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As the sixth edition of the “Publication Manual of the American Psychological Association” attests, style and tone are significant elements of APA papers and publications since they affect how a reader understands information. Point of view is one of the elements that can determine how information is received by a reader.


Three different points of view exist: very first person, 2nd person and third person. Very first person reflects the writer’s voice with pronouns such as “I,” “me,” “we” and “us.” 2nd person speaks directly to a reader, using pronouns such as “you” and “your.” Third person uses a more general voice that reflects neither the writer nor reader specifically, using words like “students” and “participants” and pronouns such as “he,” “they” and “it.” Good writing typically starts in one point of view and retains that perspective across in order to avoid confusion for the reader.


Most formal writing, including APA papers, uses the third person point of view. Third person makes ideas sound less subjective since it eliminates direct reference to the writer. It also creates a more generalized statement. For example, “Researchers very first need to determine participants” (written in the third person) conveys a more formal, objective tone than “You very first need to determine participants” (2nd person) and “I very first needed to determine participants” (very first person). Instructors, institutions and publishers generally require writing in the third person to maintain a more formal tone.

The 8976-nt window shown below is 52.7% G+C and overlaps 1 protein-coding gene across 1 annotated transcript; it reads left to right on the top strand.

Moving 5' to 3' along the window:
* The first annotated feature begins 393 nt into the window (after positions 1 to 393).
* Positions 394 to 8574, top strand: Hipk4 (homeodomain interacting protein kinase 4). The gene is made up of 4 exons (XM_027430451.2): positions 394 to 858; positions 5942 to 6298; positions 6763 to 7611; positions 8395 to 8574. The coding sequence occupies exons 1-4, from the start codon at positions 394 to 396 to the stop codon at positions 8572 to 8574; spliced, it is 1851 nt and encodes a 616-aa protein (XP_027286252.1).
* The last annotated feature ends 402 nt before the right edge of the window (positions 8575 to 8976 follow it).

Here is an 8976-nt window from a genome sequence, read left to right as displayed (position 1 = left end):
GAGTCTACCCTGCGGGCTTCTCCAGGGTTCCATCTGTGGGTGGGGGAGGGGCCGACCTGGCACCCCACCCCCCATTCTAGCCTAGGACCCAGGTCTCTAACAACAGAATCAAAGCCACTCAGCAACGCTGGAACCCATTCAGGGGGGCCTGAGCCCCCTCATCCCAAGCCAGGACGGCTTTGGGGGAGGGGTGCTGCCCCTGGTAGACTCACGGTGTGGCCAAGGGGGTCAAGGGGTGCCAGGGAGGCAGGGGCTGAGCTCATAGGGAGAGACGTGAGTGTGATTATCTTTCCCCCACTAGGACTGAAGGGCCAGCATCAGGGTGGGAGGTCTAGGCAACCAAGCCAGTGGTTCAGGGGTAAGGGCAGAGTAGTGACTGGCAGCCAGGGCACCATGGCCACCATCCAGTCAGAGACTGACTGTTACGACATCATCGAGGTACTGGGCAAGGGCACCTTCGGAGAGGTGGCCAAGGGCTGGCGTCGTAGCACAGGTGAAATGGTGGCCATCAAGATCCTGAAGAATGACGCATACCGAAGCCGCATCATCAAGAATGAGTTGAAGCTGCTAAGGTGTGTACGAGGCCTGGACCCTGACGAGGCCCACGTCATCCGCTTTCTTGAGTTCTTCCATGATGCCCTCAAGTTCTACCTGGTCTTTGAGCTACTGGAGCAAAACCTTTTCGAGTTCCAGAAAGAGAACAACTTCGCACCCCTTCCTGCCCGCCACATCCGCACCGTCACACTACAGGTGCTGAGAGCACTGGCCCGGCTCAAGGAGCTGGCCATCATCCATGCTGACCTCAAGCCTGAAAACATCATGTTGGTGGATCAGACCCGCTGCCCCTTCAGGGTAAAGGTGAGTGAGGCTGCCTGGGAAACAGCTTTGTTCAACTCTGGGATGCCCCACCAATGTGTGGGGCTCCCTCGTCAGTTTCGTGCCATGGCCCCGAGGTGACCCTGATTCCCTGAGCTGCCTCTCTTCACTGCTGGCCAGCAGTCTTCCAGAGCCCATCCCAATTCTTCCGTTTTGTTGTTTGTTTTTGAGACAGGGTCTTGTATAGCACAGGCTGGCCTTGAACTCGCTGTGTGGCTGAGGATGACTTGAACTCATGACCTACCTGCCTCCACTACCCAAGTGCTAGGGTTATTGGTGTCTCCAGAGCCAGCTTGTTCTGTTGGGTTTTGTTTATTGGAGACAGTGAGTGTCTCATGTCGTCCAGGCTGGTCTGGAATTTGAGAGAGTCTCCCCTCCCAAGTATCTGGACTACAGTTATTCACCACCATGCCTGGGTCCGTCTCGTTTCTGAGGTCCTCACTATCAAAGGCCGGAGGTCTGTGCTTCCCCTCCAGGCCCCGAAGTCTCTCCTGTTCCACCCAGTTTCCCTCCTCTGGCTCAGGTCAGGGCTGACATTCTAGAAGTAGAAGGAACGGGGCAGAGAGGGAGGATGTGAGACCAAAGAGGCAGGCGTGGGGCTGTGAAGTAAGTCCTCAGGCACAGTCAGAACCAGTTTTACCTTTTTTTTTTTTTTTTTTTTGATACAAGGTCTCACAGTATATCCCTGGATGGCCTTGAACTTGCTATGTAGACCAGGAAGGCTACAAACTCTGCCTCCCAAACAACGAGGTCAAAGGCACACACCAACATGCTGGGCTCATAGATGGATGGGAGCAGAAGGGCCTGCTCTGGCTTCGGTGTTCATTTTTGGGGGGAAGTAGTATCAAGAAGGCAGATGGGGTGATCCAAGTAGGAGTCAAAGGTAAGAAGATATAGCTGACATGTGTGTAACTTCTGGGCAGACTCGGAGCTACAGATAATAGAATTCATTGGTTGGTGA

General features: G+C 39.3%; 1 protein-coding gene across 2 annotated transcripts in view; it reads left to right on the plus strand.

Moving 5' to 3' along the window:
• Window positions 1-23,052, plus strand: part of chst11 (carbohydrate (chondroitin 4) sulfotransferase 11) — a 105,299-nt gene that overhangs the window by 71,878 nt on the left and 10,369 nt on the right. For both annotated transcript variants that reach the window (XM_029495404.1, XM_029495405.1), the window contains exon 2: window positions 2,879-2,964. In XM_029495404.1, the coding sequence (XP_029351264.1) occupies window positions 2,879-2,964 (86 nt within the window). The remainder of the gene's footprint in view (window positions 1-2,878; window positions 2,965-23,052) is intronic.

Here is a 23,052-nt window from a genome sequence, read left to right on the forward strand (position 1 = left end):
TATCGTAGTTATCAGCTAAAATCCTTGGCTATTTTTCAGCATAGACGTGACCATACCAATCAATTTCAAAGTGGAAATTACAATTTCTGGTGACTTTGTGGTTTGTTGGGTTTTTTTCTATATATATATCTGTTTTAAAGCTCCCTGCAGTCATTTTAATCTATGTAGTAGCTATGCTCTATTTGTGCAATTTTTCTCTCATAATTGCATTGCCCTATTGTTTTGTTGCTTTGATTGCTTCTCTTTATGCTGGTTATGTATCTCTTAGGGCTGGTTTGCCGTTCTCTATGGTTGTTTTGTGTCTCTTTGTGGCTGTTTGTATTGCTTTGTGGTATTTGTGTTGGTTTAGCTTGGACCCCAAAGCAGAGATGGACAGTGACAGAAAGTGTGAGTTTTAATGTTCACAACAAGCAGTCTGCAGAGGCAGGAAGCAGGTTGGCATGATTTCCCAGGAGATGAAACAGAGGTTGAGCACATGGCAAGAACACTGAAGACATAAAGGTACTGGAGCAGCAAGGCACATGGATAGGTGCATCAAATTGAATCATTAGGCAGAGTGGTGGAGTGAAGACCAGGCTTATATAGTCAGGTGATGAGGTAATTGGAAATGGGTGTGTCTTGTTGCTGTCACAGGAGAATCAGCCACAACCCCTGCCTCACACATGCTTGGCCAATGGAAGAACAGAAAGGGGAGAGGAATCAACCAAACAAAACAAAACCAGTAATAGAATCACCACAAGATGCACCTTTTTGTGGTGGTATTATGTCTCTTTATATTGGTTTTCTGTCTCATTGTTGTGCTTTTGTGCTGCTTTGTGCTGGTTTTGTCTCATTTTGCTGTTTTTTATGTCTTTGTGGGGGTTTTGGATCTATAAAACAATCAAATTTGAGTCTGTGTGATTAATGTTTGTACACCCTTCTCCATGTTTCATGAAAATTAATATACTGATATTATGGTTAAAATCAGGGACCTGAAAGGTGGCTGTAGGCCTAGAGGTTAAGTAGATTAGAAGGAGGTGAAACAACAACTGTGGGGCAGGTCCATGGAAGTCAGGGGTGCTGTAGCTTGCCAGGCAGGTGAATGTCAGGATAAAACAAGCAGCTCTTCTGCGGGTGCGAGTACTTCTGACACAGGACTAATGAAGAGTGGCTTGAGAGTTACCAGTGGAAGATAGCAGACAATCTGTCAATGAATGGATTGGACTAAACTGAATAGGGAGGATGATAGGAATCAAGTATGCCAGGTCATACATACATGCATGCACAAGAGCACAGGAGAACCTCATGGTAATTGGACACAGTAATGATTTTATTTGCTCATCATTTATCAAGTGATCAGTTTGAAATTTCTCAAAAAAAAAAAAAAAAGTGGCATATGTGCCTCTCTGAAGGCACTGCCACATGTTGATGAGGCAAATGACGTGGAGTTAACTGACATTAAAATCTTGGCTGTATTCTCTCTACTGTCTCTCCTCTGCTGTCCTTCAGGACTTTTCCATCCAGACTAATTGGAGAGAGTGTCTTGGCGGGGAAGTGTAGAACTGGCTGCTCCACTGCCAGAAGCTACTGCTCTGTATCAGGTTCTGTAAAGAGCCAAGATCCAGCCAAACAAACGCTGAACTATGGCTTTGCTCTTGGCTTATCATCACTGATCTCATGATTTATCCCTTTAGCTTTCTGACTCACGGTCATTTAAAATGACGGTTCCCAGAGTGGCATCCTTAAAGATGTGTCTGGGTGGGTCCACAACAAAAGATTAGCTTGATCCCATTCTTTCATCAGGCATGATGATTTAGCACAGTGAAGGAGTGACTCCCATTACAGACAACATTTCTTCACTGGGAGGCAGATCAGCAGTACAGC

The APA manual explains that third person may not always be adequate in APA papers. When describing activities you performed in your research or when third person language may confuse the reader, use very first person instead. For example, after a reference to an outside source, if you then write, “The author developed the program,” your reader cannot be certain if “the author” refers to the referenced source or yourself. Using the very first person in such cases clarifies your intention.


One of the most significant grammatical issues involving the third person point of view is pronoun use. Pronouns must agree in number with the nouns they refer to. For example, for the plural noun “participants” and the pronoun “they” agree in number while “he” does not. In the third person point of view, writers should use gender-neutral pronouns when suitable, such as “they.” Some writers consider the use of “he or she” awkward, but the use of “they” can lead to agreement issues. When using “they,” make certain the antecedent noun is also plural.

About the Author

Kristie Sweet has been writing professionally since 1982, most recently publishing for various websites on topics like health and wellness, and education. She holds a Master of Arts in English from the University of Northern Colorado.

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